**First
Order Reactions**

Table of Contents:

## Introduction

These are characterized by the property that their rate is proportional to the amount of reactant. It follows that the differential rate law contains the amount (or concentration) of reactant and a proportionality constant (the rate constant):

### Differential Rate Law: d[A]/dt = -k [A]

Mathematicians call equations that
contain the first derivative but no higher derivatives *first order differential
equations*. Chemists call the equation d[A]/dt = -k[A] a *first order
rate law* because the rate is proportional to the *first power*
of [A]. Integration of this ordinary differential equation is elementary,
giving:

### Integrated Rate Law: [A] = [A]_{0}
exp(-k t)

A common way for a chemist to discover that a reaction follows first order kinetics is to plot the measured concentration versus the time on a semi-log plot. Namely, the concentration versus time data are fit to the following equation:

### Data Analysis: ln([A]) = ln([A]_{0})
- k t.

A plot of ln([A]) versus t is a straight line with slope -k. Alternatively, a plot of rate versus [A] is a straight line with slope -k. From experimental data the rate constant can be found from the slope of the appropriate plot.

### Software tools for first order reactions

Computer software tools can be used to solve chemical kinetics problems. In first order reactions it is often useful to plot and fit a straight line to data. One tool for this is the "slope(x,y)" command in the product MathCad. Here is a mathcad file that can serve as template for first order kinetics data analysis.

Another tool to solve chemical kinetics models is dynasys. Here is a dynasys file for this method: first order file. In this we apply dynasys numerical integration engine to solving the elementary first order kinetics problem. We show that the semilog plot of concentration versus time is linear.

## Exercises

**Problem 1:** Unstable atomic nuclei may
decay by emitting particles that are detected with special counters. Alpha,
beta, and gamma emission are common types of radioactivity. In beta decay
the emitted particles are electrons; in alpha decay they are helium nuclei,
and in gamma decay they are high energy photons. Counters can be sensitive
to either a-, b-,
or g-ray particles. The rubidium isotope _{37}Rb^{87}
decays by beta emission to _{38}Sr^{87}, a stable strontium
nucleus:

_{37}Rb^{87} ---> _{38}Sr^{87} + b.

From the following experimental data, calculate (a) the rate constant and
(b) the half-life of _{37}Rb^{87} . From a 1.00 g sample
of RbCl which is 27.85% _{37}Rb^{87}, an activity of 478
beta counts per second was found. The molecular weight of RbCl is
120.9 g mole^{-1}.

**Problem 2:**The inversion of sucrose according to the reaction C

_{12}H

_{22}O

_{11}+ H

_{2}O ---> 2C

_{6}H

_{12}O

_{6}, was observed at 25C and the experimental times and concentrations are given below. The initial concentration of sucrose was 1.0023 moles per liter.

time, min | 0 | 30 | 60 | 90 | 130 |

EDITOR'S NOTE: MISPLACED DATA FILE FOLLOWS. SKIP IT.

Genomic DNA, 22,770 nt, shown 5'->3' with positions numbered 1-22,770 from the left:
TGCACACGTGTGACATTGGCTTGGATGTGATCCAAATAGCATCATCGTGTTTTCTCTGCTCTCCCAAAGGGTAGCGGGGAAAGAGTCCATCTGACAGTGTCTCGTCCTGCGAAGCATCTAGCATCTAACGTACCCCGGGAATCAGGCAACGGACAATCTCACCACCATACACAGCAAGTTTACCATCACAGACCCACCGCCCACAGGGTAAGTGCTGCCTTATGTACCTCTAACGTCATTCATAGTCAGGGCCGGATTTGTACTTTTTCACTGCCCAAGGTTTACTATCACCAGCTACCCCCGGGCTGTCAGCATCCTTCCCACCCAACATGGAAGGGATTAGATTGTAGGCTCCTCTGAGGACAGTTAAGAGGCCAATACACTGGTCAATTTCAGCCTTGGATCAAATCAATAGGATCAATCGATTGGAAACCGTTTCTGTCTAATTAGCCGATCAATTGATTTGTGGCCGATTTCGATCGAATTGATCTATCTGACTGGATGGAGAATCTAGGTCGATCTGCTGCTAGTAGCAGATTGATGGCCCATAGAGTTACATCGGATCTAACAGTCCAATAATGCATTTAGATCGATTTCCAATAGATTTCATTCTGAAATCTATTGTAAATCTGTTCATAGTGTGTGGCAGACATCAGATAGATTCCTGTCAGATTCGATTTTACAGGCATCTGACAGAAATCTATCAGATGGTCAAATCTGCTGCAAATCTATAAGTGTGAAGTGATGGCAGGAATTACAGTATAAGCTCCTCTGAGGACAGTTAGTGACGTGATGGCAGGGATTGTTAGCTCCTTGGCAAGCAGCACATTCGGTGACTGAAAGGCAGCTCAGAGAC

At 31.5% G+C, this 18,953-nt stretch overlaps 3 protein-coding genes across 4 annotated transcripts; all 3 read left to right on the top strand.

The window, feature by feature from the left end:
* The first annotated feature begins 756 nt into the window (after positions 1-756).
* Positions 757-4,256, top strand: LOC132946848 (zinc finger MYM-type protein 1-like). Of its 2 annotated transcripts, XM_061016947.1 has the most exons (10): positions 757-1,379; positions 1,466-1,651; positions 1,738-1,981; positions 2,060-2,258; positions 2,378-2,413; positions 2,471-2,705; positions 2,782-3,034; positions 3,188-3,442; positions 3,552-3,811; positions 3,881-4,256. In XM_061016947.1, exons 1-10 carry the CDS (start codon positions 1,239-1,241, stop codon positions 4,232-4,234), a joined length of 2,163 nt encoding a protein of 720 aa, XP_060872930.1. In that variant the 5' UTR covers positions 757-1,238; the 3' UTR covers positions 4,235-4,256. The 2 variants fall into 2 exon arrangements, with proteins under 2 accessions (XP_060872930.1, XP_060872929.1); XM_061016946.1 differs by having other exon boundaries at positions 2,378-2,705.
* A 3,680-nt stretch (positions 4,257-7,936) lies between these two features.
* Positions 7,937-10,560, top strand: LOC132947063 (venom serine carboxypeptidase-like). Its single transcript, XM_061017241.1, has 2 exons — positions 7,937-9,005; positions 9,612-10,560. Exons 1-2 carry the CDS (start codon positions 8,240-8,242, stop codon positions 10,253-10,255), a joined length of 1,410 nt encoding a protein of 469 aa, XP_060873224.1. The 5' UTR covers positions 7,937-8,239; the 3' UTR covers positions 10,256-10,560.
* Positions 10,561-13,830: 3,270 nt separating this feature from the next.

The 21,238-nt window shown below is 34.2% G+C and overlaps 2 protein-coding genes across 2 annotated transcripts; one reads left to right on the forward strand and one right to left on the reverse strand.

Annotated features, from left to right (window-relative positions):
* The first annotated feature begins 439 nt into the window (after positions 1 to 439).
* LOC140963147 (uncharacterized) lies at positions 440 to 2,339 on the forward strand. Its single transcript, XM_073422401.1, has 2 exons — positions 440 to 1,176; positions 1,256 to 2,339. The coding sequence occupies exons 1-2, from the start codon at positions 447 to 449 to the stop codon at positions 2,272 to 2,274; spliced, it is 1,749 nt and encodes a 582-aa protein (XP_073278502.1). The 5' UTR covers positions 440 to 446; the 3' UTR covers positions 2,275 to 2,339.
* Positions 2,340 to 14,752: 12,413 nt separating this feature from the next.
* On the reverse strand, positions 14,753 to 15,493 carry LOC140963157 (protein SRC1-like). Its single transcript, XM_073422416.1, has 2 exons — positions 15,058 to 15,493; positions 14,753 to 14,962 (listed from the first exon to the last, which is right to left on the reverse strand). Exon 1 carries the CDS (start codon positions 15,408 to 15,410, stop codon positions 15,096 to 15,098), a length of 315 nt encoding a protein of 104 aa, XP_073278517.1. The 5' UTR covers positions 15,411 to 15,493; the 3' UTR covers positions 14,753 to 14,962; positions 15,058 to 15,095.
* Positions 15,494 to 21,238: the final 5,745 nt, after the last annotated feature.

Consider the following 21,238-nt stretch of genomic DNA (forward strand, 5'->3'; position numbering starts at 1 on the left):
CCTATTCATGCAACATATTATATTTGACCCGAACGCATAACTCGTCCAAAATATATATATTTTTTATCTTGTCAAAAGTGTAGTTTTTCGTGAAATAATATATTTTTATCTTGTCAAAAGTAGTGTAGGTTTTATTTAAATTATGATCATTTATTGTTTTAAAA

sucrose inverted, moles per liter | 0 | 0.1001 | 0.1946 | 0.2770 | 0.3726 |

Using the graph below, verify the reaction is first order, and calculate the rate constant.

**Problem
3:** The decomposition reaction SO_{2}Cl_{2}(g)
---> SO_{2}(g) + Cl_{2}(g) is a first order reaction
with rate constant k=2.2 x 10^{-5} sec^{-1} at 320C. What
percent of SO_{2}Cl_{2} is decomposed at 320C after 90
minutes?

**Problem 4:**Fales and Morrell [J. Am. Chem. Soc. 44, 2071 (1922)] measured the inversion of sucrose in the presence of hydrochloric acid. Their approach was to measure the angle of rotation of polarized light passed through the sucrose solution. They obtained the following data. Plot the logarithm of (a(t)-a(inf))/(a(0)-a(inf)) versus t to find the rate constant of this first order reaction.

time/sec | a, angle of inversion, degrees |

0 | 11.20 |

1035 | 10.35 |

3113 | 8.87 |

4857 | 7.64 |

9231 | 5.19 |

12834 | 3.61 |

18520 | 1.60 |

26320 | -0.16 |

32640 | -1.10 |

76969 | -3.26 |

inf | -3.37 |

## Glossary of Terms

_{p}P + n

_{q}Q - n

_{a}A - n

_{b}B (instead of the conventional equation n

_{a}A + n

_{b}B ---> n

_{p}P + n

_{q}Q). This indicates that n

_{a}and n

_{b}moles of reactants A and B, resp., produce n

_{p}and n

_{q}moles of products P and Q.

_{g}) d[G]/dt where n

_{g}is the signed (positive for products, negative for reactants) stoichiometric coefficient of species G in the reaction. Namely, v = (-1/n

_{a}) d[A]/dt = (1/n

_{p}) d[P]/dt, etc.

_{0})/n

_{a}= -([B] - [B]

_{0})/n

_{b}= ([P]-[P]

_{0})/n

_{p}= ([Q]-[Q]

_{0})/n

_{q}. Alternately, each species concentration is a function of the extent of reaction: [A] = [A]

_{0}- n

_{a}x, etc.

*[B]*

^{a}*[P]*

^{b}*[Q]*

^{p}*then*

^{q}*a*is the order of the reaction with respect to A,

*b*is the order w.r.t. B, etc. Note that order may be positive, negative, integer, or non-integer. Further, the sum

*a + b + p + q*is the overall order of the reaction rate law.

*a*might differ from n

_{a}.

With the advent of HTML5, Javascript is now ready for prime time
for mathematical applications. There are
new Javascript demos
illustrating how we might use interactive web objects to
help students learn Calculus.